by Ed Migale
When it comes to my outdoor adventures these days, it’s gotten so that I enjoy the camping out almost as much as I do the hunting.With time away from work more and more difficult to come by, I find myself trying to make every effort to assure that I’ll camp in comfort.
Now the word “comfort” can be a relative term. To some, camping in “comfort” might mean an air conditioned or heated motor home, trailer or cab-over camper. To others, a comfortable camp might mean an air mattress between a sleeping bag and bare steel pick-up truck bed.
For the purposes of this article, we’ll forego discussion of RV’s simply because these “camps-on-wheels” are already, by their very nature and design, comfortable.
Instead we’ll focus on camping out of tents and simple, no-frills pickup truck camper shells.
If I’m only going to camp out for a night or two, and the weather is good -- not too hot and dusty, or rainy and muddy – I’ll leave the tent at home and sack out in the bed of my truck, which is equipped with a fiberglass camper shell.
If you go this route and there is a chance you’ll be camping in cold weather, you must insulate yourself from the metal of the truck’s bed. I have sanded and varnished plywood in my truck’s bed, plus between the wood and metal is a layer of closed cell foam mats. Then, on top of the wood I place an inflatable sleeping pad beneath my sleeping bag.
Anytime my stay is going to extend beyond a night or two, and anytime I’m going to be driving from where I’m camping to where I’m hunting, I like to set-up a complete tent camp, with the seasons and weather forecast dictating the type of tent I pitch.That’s right, I have several tents to choose from, including a canvas wall tent complete with wood stove, tarpaulin floor, cots and kitchen. This set-up is for extended stays in cold weather such as snowy, late fall out-of-state hunts.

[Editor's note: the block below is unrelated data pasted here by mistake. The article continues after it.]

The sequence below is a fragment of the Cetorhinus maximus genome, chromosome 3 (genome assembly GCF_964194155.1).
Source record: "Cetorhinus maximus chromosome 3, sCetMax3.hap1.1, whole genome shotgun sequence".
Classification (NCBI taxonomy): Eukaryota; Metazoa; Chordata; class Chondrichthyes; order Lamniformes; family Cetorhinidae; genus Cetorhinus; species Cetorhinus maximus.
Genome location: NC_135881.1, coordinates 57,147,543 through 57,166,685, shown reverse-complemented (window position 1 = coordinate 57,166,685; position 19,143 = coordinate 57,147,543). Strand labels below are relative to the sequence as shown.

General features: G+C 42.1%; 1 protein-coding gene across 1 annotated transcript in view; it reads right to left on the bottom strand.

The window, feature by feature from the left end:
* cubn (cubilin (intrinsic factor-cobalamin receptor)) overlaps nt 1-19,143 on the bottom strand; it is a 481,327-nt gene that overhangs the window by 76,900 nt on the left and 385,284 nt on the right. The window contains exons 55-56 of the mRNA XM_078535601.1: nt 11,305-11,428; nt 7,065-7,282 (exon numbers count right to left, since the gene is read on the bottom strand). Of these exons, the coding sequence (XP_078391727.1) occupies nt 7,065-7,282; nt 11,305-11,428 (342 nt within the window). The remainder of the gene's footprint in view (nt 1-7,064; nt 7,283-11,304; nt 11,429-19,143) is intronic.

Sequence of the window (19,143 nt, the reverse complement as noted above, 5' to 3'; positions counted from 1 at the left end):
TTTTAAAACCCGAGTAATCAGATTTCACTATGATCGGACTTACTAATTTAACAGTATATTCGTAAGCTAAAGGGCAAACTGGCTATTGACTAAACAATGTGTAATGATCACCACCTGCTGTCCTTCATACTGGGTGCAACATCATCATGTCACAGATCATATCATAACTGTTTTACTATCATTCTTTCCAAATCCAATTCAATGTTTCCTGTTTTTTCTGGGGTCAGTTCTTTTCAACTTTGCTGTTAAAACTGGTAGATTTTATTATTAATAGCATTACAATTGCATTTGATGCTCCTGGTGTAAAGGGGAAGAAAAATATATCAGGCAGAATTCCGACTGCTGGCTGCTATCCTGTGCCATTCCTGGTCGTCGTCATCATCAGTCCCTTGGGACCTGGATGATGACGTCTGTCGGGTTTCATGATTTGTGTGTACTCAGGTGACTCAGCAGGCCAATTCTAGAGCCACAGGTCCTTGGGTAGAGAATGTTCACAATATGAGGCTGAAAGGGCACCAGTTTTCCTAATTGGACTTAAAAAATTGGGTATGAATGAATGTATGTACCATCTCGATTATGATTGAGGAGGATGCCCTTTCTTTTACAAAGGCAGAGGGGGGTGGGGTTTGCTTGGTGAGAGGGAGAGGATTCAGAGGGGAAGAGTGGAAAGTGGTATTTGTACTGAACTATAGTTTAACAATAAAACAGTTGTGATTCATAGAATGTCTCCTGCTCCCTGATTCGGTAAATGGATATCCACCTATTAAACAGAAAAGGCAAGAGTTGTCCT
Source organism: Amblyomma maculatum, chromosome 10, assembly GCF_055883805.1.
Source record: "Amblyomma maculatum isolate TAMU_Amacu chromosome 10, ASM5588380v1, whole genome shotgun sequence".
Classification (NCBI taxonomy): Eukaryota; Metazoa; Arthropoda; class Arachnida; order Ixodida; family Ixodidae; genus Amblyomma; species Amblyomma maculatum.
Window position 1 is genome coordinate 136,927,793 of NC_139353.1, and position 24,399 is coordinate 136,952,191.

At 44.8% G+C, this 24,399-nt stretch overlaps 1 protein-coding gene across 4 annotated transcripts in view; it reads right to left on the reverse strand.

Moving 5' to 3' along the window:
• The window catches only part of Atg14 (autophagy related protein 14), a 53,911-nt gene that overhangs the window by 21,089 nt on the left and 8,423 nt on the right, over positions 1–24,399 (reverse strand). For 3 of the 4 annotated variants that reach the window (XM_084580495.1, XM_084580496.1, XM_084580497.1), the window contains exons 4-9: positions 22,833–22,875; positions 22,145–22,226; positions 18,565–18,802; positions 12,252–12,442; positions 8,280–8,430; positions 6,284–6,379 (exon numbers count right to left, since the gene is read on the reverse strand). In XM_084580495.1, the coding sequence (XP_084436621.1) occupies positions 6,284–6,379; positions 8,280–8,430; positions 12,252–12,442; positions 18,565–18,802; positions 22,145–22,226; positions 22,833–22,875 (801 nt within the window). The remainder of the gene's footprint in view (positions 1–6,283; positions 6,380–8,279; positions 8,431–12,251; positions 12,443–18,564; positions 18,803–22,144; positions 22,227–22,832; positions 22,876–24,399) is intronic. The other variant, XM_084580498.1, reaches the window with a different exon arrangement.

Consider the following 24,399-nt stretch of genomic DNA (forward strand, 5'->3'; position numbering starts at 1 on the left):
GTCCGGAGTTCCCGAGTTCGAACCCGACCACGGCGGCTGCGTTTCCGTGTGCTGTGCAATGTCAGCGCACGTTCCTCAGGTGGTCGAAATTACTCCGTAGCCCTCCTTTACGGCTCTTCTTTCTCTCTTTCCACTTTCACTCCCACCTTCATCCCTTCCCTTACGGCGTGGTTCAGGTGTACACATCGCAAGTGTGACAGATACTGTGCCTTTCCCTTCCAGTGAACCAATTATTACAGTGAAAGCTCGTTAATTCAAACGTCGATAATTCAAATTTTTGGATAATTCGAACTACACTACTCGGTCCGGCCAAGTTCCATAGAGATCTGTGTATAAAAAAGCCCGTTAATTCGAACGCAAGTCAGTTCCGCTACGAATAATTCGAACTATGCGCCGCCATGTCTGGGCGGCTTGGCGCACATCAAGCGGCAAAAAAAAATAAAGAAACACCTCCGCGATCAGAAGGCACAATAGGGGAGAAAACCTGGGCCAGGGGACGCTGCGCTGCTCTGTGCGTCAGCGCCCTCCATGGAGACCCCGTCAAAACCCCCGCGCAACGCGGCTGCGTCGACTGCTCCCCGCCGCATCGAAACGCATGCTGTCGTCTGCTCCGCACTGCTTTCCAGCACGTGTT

Another tent I like is one of those new “instant” or “pop-up” tents where the tent poles are incorporated into the tent. Wow, are these convenient with set-up and take-down in just seconds! Mine is a 48” high 7’ X 7’ that I tend to use when stays are short and the weather mild.
protect the floor from sharp rocks and damp ground. A better way to go – and one of my favorite tips for fellow campers – is to use closed cell EVA foam mats instead. These 2’ X 2’ square inter-locking “antifatigue” floor mats are sold in 4 packs in auto parts stores and home improvement centers.
By placing these between your tent’s floor and the ground, you’ll not only protect against abrasion and dampness but your knees and back will love them! Just make sure you cut the mats so that there is no extension beyond the exterior walls of your tent; just as you would do with a tarp. Otherwise if it rains water will be channeled under your tent.
Will it be hot or cold? When it comes to sleeping bag choices, it is one or the other. In warm weather, just about any lightweight bag will suffice. But if the weather is cold, you’ll be in for pure misery if your bag doesn’t keep you warm.